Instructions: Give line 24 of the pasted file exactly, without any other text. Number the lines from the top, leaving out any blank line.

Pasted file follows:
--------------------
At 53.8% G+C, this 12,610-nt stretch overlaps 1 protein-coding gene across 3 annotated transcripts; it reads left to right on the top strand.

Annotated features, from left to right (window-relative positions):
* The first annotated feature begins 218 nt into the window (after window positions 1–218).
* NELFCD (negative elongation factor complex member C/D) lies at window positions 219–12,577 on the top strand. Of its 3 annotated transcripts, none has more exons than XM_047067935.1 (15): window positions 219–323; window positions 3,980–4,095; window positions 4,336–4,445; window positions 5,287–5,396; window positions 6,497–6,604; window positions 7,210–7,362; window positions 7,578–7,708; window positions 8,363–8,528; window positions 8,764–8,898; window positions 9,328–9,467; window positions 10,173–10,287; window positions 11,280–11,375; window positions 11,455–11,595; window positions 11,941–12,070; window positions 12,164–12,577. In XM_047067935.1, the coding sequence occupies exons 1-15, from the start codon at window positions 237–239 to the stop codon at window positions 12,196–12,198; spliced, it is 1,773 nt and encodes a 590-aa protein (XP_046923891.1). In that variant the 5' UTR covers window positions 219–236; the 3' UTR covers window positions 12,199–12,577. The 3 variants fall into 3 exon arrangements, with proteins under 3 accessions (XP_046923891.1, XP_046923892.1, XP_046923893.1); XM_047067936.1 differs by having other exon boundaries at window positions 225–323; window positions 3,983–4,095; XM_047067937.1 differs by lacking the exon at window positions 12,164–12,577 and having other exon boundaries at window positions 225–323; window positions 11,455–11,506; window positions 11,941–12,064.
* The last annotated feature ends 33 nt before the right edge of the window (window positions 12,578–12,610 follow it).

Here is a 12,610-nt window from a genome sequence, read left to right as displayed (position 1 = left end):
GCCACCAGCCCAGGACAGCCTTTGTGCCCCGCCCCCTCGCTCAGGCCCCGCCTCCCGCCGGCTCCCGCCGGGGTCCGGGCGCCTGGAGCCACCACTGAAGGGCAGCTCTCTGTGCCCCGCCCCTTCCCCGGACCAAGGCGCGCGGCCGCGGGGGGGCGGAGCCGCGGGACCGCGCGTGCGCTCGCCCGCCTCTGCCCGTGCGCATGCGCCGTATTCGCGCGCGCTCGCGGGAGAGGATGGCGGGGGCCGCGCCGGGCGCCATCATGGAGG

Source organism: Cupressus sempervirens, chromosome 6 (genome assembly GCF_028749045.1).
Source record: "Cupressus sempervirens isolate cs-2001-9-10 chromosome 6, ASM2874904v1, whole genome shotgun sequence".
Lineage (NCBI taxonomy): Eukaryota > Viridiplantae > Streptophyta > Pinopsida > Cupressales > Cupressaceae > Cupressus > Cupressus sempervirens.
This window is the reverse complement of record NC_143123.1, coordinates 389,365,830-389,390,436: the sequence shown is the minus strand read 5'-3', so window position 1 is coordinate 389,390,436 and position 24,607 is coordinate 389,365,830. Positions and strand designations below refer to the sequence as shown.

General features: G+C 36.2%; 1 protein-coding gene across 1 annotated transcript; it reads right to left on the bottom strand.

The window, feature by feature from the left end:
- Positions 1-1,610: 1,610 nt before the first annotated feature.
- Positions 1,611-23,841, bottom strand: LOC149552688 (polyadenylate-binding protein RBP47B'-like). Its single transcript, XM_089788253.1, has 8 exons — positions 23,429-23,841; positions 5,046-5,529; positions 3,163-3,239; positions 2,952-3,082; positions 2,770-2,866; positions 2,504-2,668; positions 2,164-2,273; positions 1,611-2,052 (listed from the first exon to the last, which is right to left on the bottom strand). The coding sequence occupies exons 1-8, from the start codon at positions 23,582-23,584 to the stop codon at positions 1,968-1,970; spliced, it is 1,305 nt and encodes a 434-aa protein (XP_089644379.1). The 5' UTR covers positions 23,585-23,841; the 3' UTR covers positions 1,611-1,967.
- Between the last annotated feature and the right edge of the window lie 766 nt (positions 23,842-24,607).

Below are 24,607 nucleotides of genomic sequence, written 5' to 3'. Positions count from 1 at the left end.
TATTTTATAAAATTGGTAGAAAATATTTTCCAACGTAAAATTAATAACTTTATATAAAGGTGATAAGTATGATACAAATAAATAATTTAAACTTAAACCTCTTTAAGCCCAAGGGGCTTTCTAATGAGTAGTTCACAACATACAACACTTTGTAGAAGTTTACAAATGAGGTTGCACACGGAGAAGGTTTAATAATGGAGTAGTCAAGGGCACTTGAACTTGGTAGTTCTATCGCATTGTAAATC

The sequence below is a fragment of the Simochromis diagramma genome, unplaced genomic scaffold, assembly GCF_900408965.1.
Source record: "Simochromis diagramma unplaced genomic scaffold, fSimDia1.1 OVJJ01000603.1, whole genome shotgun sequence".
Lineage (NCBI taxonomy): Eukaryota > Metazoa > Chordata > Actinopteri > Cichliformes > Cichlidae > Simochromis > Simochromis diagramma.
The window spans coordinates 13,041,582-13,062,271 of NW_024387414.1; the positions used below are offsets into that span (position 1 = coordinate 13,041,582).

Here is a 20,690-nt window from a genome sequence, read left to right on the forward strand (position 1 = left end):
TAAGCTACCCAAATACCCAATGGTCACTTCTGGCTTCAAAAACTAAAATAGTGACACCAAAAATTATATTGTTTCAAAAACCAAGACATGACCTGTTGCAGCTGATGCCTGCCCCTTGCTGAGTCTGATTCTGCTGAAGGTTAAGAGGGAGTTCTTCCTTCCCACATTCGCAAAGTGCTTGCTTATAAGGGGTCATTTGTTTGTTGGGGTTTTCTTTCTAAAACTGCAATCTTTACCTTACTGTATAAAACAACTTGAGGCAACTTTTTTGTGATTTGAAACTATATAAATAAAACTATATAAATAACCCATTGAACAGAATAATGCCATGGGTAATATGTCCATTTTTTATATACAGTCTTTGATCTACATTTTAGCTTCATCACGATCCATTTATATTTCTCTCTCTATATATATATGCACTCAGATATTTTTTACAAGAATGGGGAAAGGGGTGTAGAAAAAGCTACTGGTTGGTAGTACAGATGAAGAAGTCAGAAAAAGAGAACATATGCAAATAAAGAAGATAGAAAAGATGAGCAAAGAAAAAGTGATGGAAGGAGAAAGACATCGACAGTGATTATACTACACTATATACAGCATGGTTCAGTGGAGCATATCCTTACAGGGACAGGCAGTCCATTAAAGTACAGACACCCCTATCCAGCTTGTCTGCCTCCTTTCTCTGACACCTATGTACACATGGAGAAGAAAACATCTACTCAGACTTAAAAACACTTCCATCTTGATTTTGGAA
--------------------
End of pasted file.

TAAGCTACCCAAATACCCAATGGTCACTTCTGGCTTCAAAAACTAAAATAGTGACACCAAAAATTATATTGTTTCAAAAACCAAGACATGACCTGTTGCAGCTGATGCCTGCCCCTTGCTGAGTCTGATTCTGCTGAAGGTTAAGAGGGAGTTCTTCCTTCCCACATTCGCAAAGTGCTTGCTTATAAGGGGTCATTTGTTTGTTGGGGTTTTCTTTCTAAAACTGCAATCTTTACCTTACTGTATAAAACAACTTGAGGCAACTTTTTTGTGATTTGAAACTATATAAATAAAACTATATAAATAACCCATTGAACAGAATAATGCCATGGGTAATATGTCCATTTTTTATATACAGTCTTTGATCTACATTTTAGCTTCATCACGATCCATTTATATTTCTCTCTCTATATATATATGCACTCAGATATTTTTTACAAGAATGGGGAAAGGGGTGTAGAAAAAGCTACTGGTTGGTAGTACAGATGAAGAAGTCAGAAAAAGAGAACATATGCAAATAAAGAAGATAGAAAAGATGAGCAAAGAAAAAGTGATGGAAGGAGAAAGACATCGACAGTGATTATACTACACTATATACAGCATGGTTCAGTGGAGCATATCCTTACAGGGACAGGCAGTCCATTAAAGTACAGACACCCCTATCCAGCTTGTCTGCCTCCTTTCTCTGACACCTATGTACACATGGAGAAGAAAACATCTACTCAGACTTAAAAACACTTCCATCTTGATTTTGGAA